Break My Soul, the first single from her forthcoming album, has an unambiguously anti-work message
Six years since she dropped Lemonade, Beyoncé sent the Beyhive into overdrive once again with the announcement of her seventh studio album, Renaissance, which is scheduled for release on 29 July.
The singer had planned to release the album’s first single, “Break My Soul”, at midnight EST on the night of 20 June, but ended up dropping the single a few hours earlier on Tidal.
The music is reminiscent of 90s house and samples “Show Me Love”, chiming with Edward Enninful’s remark that listening to the album “transported” him back to the clubs of his youth. But it’s the lyrics which have caught most people’s attention.
With lyrics like “'Now, I just fell in love / And I just quit my job / I'm gonna find new drive”, you wouldn’t be alone in thinking that Beyoncé has been diligently scrolling through r/antiwork and dusting off her copy of Capitalist Realism. “Work by nine / Then off past five / And they work my nerves / That’s why I cannot sleep at night” – so true queen!
The anti-capitalist message hasn’t gone unnoticed, either. “in beyoncé's latest hit single "break my soul," she says she "just quit her job." this sentiment shows her solidarity with the working class releasing themselves from roles that do not adequately compensate them, and her support of the great resignation. in this essay i will” one fan joked on Twitter, while another quipped ‘Beyonce bout to raise the unemployment rate. Ugh her mind.”
in beyoncé's latest hit single "break my soul," she says she "just quit her job." this sentiment shows her solidarity with the working class releasing themselves from roles that do not adequately compensate them, and her support of the great resignation. in this essay i will— sarah thee tonin 💫 (@sarahndipity18) June 21, 2022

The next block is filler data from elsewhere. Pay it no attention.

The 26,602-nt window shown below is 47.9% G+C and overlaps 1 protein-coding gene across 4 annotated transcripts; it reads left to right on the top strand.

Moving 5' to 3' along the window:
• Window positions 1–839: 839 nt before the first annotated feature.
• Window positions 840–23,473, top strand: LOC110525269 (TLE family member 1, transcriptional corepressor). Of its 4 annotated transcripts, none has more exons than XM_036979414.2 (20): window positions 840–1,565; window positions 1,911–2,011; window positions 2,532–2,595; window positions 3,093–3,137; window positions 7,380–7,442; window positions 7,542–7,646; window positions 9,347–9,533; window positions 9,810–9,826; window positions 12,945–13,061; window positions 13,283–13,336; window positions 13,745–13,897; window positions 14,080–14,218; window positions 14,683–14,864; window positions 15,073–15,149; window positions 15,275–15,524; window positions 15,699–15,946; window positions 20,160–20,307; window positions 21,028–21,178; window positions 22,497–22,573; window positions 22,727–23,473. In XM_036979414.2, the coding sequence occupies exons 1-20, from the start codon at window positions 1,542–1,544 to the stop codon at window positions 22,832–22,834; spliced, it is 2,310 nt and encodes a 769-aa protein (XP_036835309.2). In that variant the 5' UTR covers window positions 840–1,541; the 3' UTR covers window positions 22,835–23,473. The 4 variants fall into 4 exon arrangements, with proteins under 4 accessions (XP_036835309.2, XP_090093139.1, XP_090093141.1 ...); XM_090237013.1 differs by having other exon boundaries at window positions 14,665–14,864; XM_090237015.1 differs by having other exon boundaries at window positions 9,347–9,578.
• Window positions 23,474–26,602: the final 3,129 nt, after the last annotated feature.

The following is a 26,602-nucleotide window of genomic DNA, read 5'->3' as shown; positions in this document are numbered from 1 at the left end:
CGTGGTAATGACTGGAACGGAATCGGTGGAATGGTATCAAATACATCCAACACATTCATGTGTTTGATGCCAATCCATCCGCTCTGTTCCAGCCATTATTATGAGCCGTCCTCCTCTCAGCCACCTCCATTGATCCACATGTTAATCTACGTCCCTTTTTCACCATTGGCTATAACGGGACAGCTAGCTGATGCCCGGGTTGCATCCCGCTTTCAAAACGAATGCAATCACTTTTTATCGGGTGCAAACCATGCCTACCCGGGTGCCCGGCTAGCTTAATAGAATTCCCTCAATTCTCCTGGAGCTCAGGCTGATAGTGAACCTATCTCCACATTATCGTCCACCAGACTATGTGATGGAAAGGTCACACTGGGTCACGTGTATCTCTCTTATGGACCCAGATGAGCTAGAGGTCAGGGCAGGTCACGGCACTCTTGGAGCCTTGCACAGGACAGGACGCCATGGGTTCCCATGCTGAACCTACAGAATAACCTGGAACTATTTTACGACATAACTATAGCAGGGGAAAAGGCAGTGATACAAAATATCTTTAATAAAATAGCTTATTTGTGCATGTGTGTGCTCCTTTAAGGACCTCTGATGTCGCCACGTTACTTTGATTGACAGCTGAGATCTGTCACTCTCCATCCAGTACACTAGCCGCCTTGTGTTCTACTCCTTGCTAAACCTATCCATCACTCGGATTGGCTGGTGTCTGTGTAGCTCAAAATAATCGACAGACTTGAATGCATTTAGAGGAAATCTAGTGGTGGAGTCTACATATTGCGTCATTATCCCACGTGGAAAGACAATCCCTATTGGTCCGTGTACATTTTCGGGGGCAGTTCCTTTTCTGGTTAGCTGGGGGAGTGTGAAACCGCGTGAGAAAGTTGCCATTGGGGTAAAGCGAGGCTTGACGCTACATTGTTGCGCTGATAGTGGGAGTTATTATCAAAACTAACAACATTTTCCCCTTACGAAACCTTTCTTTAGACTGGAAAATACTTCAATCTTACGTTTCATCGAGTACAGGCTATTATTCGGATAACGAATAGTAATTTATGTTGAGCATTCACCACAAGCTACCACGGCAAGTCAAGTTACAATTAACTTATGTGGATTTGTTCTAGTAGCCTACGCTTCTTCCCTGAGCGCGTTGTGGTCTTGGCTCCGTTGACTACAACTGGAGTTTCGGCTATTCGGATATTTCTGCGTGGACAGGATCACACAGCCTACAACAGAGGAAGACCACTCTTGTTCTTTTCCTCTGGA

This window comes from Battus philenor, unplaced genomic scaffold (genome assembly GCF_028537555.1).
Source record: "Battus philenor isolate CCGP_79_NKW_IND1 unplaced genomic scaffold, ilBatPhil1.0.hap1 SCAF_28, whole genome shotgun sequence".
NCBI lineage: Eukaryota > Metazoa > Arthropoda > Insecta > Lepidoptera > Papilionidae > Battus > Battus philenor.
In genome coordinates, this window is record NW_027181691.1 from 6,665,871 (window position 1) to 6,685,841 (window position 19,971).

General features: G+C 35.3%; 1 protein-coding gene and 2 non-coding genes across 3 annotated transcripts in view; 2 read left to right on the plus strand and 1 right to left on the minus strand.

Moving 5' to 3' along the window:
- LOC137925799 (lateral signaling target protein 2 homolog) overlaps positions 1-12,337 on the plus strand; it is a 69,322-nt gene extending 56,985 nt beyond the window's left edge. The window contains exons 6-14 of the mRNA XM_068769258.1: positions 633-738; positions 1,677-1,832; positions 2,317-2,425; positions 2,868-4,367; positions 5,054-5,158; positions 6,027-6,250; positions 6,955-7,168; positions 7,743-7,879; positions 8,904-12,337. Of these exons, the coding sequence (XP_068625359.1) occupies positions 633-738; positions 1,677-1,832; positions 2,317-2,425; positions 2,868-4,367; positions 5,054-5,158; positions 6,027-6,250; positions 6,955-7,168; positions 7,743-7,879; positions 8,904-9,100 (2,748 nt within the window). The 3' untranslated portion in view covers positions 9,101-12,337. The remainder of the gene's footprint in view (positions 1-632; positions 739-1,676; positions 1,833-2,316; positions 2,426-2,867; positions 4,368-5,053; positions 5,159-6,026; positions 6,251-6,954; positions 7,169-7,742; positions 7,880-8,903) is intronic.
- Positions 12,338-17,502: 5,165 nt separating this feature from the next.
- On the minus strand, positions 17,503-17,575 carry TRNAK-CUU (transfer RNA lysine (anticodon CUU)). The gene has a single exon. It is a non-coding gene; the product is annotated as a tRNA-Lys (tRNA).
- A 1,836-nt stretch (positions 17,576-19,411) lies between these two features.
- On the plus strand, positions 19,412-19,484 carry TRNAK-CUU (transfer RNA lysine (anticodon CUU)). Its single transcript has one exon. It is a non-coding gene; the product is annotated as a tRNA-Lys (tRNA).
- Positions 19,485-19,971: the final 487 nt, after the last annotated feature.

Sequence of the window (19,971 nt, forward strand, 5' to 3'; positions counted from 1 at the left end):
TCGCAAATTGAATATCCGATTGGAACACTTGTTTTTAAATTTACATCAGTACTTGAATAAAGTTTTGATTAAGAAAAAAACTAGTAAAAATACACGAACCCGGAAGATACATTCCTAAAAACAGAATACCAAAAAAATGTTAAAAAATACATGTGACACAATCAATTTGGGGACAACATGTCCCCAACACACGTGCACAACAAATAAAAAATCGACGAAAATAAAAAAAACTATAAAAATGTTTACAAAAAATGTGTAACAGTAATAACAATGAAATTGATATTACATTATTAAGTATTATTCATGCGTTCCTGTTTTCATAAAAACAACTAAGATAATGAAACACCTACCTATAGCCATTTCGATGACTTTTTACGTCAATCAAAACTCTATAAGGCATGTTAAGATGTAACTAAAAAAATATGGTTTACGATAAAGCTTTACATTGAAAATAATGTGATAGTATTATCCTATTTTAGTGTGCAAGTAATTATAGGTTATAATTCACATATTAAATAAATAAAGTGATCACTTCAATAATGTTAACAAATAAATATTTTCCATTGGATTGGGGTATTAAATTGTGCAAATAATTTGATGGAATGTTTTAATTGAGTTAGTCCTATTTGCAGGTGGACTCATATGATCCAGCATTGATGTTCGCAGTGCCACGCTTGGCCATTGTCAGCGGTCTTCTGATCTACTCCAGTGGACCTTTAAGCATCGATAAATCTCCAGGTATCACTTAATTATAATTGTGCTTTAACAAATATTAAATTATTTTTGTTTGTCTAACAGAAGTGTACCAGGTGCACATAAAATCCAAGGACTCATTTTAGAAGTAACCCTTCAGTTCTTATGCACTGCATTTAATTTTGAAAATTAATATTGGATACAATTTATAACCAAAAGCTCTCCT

Back in 2021, Beyoncé herself hinted that her next work would have a focus on post-pandemic liberation. “With all the isolation and injustice over the past year, I think we are all ready to escape, travel, love, and laugh again,” she told Harper’s Bazaar. “I feel a renaissance emerging, and I want to be part of nurturing that escape in any way possible.”
All of this is great! I too want to “release my mind” and “release my stress”. But these right-on, power-to-the-people type refrains are… at odds with Beyoncé’s actions, to say the least. Mere months ago she crossed a picket line at the Chateau Marmont to attend an Oscars after party and in 2021 modelled a blood diamond in a Tiffany campaign. She’s also worth half a billion dollars – and although it’s not very productive or meaningful to say “rich person bad!”, the fact remains that it’s a lot easier for Beyoncé to “quit her job” than it is for, say, a single mother on minimum wage.
On the other hand, Beyoncé has arguably always held up a mirror to society, rather than functioned as an agent of change. It’s undeniable that the anti-work movement has soared in recent years, and maybe as a cultural kingpin Beyoncé just wants to reflect this shifting culture in her work – without seriously intending to trigger a revolution. And maybe… that’s OK? It’s also worth noting that Black women are often held to a higher standard than white women when it comes to living totally morally coherent lives, and besides, aren’t we all a bit hypocritical anyway?
I don’t know. Will I be listening to this song on repeat and handing in my notice at work? No. But will I still dance to it and shriek “You won’t break my soul!!!!” if I hear it in a club? Probably, yes.